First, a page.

In creating this virtual space, I set out with the goal of making something connected to the idea of Afrofuturism. I did research and sought out examples from others and looked at traditional and contemporary African structures. However, it was a struggle to pin down what Afrofuturism looked like until I made the realization that it should be subjective and personal.
This allowed me to work freely and incorporate themes and ideas from my perspective. So, I began thinking about how traditional African structures might be carried into the future. I found inspiration in forms that were organic, improvisational, inspired and artistic.
I’ve come to appreciate Africa and those in the diaspora as having a very rich artisanal history, and so I wanted to think of the space as a work of art, with as much emphasis on its artistry as it’s functionality. I put set pieces in each of the four rooms adjoining the main lobby, each of which were inspired by traditional structures. From there it was a matter of developing the idea within the constraints related to the associated web platforms such as Mozilla Hubs and in this case Babylonjs. This led to a low poly approach to the environment with lighting baked into the texture maps in order to get things looking more presentable.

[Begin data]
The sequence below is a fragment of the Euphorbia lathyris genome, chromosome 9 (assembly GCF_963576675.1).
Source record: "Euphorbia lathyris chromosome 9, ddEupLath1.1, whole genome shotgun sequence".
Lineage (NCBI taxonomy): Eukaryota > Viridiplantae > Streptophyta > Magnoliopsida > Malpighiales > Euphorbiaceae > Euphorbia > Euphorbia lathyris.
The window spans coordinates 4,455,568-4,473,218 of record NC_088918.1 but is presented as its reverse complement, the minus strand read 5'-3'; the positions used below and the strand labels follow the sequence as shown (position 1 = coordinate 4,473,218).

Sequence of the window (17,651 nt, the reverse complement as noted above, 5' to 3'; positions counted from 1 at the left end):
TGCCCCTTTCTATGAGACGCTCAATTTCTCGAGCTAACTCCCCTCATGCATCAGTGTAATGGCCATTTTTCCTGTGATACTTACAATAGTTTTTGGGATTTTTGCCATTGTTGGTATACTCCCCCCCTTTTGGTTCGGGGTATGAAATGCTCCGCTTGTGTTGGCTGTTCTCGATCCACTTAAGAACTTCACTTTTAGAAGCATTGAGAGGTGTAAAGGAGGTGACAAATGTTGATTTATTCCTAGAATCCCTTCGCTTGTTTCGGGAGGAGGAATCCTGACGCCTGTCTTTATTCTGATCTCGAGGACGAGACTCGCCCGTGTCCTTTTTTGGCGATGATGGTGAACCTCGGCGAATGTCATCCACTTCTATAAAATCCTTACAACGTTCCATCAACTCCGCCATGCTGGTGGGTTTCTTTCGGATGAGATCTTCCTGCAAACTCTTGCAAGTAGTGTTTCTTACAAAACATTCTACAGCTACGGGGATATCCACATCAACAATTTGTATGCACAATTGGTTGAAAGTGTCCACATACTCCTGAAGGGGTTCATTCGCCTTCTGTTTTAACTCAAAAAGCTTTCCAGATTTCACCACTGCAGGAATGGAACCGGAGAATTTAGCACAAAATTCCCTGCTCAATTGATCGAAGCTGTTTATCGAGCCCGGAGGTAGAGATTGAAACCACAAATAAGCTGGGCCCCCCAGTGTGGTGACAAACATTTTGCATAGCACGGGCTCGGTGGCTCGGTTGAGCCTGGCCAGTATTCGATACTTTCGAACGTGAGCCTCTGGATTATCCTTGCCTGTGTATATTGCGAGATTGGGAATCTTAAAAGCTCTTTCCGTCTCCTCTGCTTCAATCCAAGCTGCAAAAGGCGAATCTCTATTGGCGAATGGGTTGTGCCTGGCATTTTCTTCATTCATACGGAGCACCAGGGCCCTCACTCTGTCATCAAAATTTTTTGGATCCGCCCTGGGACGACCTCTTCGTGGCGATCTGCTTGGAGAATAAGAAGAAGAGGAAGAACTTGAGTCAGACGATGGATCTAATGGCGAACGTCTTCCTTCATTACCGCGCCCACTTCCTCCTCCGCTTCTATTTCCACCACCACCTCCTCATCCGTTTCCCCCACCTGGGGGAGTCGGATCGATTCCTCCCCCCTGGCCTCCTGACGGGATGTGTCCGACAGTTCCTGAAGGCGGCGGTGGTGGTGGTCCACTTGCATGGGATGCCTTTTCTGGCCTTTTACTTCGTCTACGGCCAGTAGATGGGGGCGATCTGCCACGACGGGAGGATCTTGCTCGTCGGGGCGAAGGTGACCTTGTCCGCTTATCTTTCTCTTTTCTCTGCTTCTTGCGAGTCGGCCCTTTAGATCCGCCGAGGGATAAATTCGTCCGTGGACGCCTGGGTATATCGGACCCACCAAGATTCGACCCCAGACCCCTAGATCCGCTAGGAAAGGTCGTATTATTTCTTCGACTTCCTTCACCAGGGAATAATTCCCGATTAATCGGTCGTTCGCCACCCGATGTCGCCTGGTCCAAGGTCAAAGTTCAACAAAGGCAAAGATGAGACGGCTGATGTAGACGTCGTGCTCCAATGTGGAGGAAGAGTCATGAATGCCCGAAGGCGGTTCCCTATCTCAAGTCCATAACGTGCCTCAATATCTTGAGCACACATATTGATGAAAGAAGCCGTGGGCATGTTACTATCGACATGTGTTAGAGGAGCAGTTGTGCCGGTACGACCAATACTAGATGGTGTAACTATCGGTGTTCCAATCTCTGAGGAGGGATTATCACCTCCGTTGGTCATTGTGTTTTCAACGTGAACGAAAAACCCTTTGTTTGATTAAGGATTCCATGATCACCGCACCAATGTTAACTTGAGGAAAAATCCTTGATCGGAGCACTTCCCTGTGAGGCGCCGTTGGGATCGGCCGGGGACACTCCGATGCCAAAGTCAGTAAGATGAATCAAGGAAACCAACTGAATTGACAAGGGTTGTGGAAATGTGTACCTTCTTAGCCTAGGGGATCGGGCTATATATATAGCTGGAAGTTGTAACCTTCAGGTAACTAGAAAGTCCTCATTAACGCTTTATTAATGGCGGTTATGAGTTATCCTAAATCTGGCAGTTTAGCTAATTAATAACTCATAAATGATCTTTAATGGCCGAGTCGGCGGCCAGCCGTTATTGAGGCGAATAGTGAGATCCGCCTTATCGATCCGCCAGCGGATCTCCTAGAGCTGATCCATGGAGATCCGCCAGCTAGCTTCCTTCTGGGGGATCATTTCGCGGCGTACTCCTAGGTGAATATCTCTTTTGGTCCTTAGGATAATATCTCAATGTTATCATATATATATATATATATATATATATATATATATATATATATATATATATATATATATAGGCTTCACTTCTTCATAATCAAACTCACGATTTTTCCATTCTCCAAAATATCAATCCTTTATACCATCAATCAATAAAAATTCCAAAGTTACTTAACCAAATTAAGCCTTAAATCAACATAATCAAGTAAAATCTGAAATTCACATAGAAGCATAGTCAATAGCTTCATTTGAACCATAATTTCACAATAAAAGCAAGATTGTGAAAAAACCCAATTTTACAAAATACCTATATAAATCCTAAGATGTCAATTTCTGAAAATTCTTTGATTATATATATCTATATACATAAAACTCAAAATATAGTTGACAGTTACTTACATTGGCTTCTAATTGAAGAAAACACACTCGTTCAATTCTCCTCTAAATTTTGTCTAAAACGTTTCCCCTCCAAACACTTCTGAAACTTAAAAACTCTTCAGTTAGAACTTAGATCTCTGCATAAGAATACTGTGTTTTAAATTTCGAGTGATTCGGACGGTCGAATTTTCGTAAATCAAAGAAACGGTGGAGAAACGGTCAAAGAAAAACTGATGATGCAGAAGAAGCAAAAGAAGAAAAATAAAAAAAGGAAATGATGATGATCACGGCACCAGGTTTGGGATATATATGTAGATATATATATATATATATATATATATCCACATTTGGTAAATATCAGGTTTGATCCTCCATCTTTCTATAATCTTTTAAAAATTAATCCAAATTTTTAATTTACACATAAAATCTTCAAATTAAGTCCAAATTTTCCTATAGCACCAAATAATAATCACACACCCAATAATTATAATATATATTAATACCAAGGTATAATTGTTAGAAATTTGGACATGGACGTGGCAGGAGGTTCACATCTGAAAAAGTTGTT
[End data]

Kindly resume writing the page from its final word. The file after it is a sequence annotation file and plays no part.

Originally the space was designed for use with Mozilla Hub and still exists and functions in that capacity. However, for safety reasons, it is not public, so I’ve also created an embedded space to be housed on the Digital Dive webpage using the Babylon Js webGL framework in order to show people what the Mozilla hub space looks like.
I want to thank Interactive Ontario for this opportunity. It has been an interesting and liberating experience to consider what Afrofuturism meant to me and develop a virtual space based on a concept that I came up with. I now think more about what the future may hold for the African continent and those in the diaspora and how we will continue to contribute to the communities we live in.